The Principalities of Verdien
Government Style: Imperial Monarchy
Ruler: Emperor Ludovic II
Population: 5 Million
Capital: Luzerne City
Alchemy: Guild Controlled, common
Ritualism: Illegal outide of Church auspices, uncommon
Inscription: Guild Controlled, uncommon
Forge Magic: Guild Controlled, uncommon
National Symbol: Lions on a green field before a tower
The HistoryThe history of the Principalities stretches back to the third century of the Regnal Era, when the individual Principalities were client kingdoms paying tribute to Tarsikka. Where the Tarsikkans have forgotten much of their past glory, it is still possible to stir the Verdiens into a frenzy against their hated oppressors of a millennium ago. Reinmund von Trayal led a rebellion in 218 RE that quickly drove the Tarsikkans out of Trempa (which was, at the time, undivided).
He repulsed two major offensives, at the Battle of Drenberg and in the Red Forest Campaign, over the next five years. Inspired by his example, Danut Rosser, the provincial governor of Eisenmark, joined him in 220. Later that year, Jules Parve, more widely known as Exeter I, the Patriarch of the rapidly growing Redwood Throne, led a revolt in the streets of Luzerne City. In 230 RE, Reinmund von Trayal walked freely into Luzerne City and accepted the crown of Verdien from the Patriarch, who had been his close companion in the last six years of fighting. Tarsikka continued to claim the Verdien kingdoms for the next century, but they never again received tribute. In addition, the Redwood Throne was now firmly established both as the state church of Verdien, and as a formidable power in its own right.
The past ten centuries have seen frequent infighting between what had once been neighboring kingdoms. Many of these petty wars only came to an end when the Emperor or the Patriarch rode out of Luzerne City at the head of an army and enforced peace at the end of a blade. Though one can justly accuse the Church of some abuses of political power, they restored peace many times over, and the infighting has diminished overall through by their aid. This has unquestionably been good for the Empire’s prosperity.
In 996 RE, Emperor Honoré IV and Matriarch Victorine II conjured common purpose amongst the Principalities: the Empire’s expansion. With the idea of claiming territory from their former masters, they turned their eyes toward the Skattenmark. Tarsikka was still recovering from its own problems, and could not mount a full defense against their invasion. This successful conquest shored up support for both the Crown and the Throne at a time when both were waning, due to a resurgence in petty squabbles between the states. Forty years ago (1170 RE), they faced a similar problem and attempted the same solution. With a trumped-up casus belli, they declared war on Tarsikka and besieged the border citadel of Arad-Targa. In the end, Arad-Targa was sacked and many priceless items of magic and art were stolen. The siege was costly, with some 2,500 attackers, more than half of the Verdien force, losing their lives. Most of them were buried in Tarsikka. It is widely rumored that the Tarsikkans unearthed them and used them to build an army of homunculi.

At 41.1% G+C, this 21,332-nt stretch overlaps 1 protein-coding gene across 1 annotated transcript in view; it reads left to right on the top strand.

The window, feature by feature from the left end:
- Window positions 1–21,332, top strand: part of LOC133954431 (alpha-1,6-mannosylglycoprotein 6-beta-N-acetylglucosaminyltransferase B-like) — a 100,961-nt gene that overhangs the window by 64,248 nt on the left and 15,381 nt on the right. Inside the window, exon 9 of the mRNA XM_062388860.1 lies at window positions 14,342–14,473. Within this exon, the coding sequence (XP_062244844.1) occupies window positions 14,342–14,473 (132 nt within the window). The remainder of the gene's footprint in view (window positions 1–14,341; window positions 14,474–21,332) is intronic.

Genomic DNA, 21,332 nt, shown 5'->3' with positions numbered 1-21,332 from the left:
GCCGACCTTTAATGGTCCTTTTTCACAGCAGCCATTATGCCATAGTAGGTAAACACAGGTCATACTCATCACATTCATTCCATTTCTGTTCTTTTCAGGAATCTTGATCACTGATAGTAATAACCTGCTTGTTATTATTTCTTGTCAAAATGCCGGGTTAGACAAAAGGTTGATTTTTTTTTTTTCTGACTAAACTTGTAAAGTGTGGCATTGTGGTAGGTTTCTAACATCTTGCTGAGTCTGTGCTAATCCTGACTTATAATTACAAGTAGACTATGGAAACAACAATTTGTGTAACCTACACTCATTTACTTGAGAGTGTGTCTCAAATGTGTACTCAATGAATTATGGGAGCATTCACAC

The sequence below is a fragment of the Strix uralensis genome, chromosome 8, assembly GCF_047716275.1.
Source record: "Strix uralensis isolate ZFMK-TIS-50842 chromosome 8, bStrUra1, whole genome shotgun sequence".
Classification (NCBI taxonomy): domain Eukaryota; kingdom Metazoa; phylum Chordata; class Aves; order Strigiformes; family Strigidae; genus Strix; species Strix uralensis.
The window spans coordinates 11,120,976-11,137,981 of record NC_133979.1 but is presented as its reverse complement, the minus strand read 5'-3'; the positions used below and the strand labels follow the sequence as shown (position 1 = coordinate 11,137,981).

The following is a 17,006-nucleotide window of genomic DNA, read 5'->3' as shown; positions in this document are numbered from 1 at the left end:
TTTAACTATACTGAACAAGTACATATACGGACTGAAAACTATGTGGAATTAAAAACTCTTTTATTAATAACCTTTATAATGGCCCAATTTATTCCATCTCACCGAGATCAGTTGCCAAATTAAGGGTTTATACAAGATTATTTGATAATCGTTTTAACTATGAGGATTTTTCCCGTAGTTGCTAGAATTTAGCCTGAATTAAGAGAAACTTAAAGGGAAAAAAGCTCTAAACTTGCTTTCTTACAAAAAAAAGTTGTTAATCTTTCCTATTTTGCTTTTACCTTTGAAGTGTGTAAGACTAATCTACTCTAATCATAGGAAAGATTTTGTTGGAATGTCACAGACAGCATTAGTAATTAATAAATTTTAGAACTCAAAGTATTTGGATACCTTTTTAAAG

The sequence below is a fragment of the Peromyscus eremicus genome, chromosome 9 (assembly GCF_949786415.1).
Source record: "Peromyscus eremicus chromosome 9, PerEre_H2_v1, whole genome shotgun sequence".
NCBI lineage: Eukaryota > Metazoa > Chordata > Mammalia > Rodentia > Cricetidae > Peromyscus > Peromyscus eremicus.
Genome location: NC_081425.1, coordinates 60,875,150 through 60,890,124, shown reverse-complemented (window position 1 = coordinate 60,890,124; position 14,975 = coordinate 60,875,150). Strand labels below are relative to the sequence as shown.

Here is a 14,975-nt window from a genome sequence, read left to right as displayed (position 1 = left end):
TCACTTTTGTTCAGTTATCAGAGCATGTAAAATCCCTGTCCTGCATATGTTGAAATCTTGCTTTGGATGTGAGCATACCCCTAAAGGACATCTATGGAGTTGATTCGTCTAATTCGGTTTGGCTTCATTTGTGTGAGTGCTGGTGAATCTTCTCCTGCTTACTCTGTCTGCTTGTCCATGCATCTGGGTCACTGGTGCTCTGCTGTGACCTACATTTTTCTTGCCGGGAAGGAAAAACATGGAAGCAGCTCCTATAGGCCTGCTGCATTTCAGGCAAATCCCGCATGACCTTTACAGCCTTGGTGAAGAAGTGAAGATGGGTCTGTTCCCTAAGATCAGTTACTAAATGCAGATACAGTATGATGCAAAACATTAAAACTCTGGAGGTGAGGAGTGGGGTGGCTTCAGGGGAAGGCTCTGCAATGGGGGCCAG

The past ten years have seen the nation once again plunged into violence, as the Grand Dukes’ War tore Eastern Trempa and Trayal apart for two long years. Less than a full year later, von Berga’s Rebellion brought the fury of the Left Hand down on Western Trempa. As Gaunt no longer sends its raiders to Athral Isle, Eisenmark has become a favored target, and neither the Emperor nor the Margrave have moved decisively to stop the attacks.
Verdiens see themselves as the most advanced and civilized people in the world. Taken as a whole, they are wealthy and powerful. They have a strong, unifying religion, and their guilds dominate internal and international trade. Verdiens are proud of their achievements in every known craft, from agriculture to glassblowing.
Verdien society is in the throes of ongoing and intense class struggle. The Redwood Throne, the nobles (and by extension the Emperor), the guilds, and street gangs strive for dominance. A noble might ally with other nobles to push back against pressure from the Redwood Throne. Shortly thereafter, he finds himself working with a guild and funding a street gang to discredit another noble (All four groups are open for PCs to play, though Redwood Throne and Verdien nobility require Plot permission). Any of the latter three might secretly belong to a cabal or a mystery cult.
Faith and Religion